What is the secret ingredient to a long + happy life? Good genes help. And good jeans help. But honestly? Quality friendships provide the biggest boost.
According to the Mayo Clinic, having people we can count on can:
- Intensify belonging and purpose
- Promote happiness and decrease stress
- Improve self-confidence and self-efficacy
- Help us better deal with bad events
- Encourage change or helps us avoid unhealthy lifestyle habits
In Okinowa, the community with the most people over 100 worldwide, they keep small circles of friends- typically 4 or 5- that they have committed to for life. Continue reading Food for (behavior changing) thought
Collectively, we’re an unhealthy bunch.
Our children? Vastly chubbier. Our blood pressure and cholesterol? Far higher. And our heart disease and cancer rates? Staggering as compared to 50 years ago. In the 1960s, only about 10% of us were obese. Today almost 40% of us are.
I read an article today that also noted suicide and depression are at a 30-year high.
We are obese and sad! And it’s heart breaking!
What are we doing wrong? And better yet- why aren’t we changing?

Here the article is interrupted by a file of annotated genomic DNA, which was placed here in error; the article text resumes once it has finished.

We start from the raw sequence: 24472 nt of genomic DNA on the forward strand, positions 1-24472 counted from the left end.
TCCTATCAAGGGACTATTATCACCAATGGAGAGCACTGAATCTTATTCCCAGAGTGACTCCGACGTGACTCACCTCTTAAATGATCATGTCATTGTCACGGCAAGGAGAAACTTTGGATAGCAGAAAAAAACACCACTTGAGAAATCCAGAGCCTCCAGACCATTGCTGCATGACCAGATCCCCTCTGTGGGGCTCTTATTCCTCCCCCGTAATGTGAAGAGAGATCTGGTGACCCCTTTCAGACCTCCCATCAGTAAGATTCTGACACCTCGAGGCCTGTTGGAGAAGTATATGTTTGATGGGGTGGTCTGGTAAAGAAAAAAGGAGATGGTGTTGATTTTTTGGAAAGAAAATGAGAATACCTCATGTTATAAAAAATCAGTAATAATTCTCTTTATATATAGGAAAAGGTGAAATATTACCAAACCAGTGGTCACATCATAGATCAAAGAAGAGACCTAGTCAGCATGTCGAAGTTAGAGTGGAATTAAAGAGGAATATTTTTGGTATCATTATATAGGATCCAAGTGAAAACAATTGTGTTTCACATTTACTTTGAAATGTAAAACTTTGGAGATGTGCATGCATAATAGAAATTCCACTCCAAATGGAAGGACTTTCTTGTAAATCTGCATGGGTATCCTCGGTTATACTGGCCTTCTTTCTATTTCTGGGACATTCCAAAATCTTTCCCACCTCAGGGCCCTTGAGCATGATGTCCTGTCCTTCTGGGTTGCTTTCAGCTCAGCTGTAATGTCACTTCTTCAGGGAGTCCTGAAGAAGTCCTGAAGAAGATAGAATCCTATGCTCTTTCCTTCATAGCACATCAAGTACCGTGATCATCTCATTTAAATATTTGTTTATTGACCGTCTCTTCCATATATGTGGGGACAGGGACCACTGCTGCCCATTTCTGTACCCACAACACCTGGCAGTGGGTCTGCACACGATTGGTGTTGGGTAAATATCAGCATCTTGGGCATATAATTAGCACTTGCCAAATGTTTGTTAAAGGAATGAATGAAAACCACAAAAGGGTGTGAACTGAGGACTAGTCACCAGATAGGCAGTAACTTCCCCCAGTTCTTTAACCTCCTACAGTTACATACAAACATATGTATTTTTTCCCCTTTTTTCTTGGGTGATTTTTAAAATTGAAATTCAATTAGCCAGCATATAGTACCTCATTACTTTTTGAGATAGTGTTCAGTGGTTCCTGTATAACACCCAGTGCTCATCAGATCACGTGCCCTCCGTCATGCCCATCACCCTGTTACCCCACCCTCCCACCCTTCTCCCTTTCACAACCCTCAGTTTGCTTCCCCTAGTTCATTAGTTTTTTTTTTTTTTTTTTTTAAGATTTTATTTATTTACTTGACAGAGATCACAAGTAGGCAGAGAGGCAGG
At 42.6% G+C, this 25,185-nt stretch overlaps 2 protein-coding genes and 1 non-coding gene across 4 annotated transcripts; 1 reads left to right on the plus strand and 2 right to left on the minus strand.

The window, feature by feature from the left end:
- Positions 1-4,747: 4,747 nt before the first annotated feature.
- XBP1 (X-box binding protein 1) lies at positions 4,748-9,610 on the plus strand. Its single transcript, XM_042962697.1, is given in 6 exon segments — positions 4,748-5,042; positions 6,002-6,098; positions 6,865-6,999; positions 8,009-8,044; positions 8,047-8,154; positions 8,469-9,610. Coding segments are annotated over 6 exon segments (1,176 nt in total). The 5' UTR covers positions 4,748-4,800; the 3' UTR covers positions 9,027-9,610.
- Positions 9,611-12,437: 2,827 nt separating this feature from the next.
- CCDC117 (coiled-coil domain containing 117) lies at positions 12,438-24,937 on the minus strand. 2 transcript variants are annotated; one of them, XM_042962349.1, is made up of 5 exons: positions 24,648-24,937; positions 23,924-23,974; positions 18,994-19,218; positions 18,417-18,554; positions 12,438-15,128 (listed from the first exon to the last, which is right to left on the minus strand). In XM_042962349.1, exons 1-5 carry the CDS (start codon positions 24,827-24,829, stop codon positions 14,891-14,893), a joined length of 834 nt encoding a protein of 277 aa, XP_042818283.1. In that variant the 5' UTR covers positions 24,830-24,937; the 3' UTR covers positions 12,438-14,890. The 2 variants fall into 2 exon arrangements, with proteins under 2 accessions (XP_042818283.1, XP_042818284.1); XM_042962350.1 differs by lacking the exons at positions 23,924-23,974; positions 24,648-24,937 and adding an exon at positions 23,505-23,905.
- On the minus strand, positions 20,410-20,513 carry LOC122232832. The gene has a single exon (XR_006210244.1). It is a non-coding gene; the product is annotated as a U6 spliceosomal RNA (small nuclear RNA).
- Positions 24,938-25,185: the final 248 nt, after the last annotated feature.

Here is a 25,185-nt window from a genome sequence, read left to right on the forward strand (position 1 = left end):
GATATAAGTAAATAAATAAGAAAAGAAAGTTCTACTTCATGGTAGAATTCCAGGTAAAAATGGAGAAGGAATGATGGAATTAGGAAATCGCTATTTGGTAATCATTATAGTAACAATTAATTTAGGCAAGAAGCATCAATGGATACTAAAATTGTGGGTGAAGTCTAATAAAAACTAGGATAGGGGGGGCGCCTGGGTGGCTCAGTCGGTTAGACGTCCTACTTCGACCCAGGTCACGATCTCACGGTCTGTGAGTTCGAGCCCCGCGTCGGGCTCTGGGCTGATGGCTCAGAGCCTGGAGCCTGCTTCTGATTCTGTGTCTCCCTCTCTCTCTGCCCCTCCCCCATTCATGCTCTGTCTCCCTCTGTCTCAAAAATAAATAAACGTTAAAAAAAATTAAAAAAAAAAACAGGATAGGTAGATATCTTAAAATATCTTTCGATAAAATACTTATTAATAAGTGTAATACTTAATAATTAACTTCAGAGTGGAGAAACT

Over years of counseling clients, I’ve asked myself this question countless times. Why isn’t my patient reaching the goals we set? And how can I help?
I just finished reading a book on trauma and children- it was a book Dr. P ordered and was written by a child psychiatrist. We are all familiar with what a habit is, but this author was elegant and engaging in his description of the brain and its neurological pathways as they relate to habitual behavior.
Basically, when we do something a number of times, we literally carve a path in our brain matter. Much like a path in the woods heavily trodden, this neurological marking makes it more likely we will follow this same behavior without much thought in the future. Continue reading On where to start to lose weight and be healthier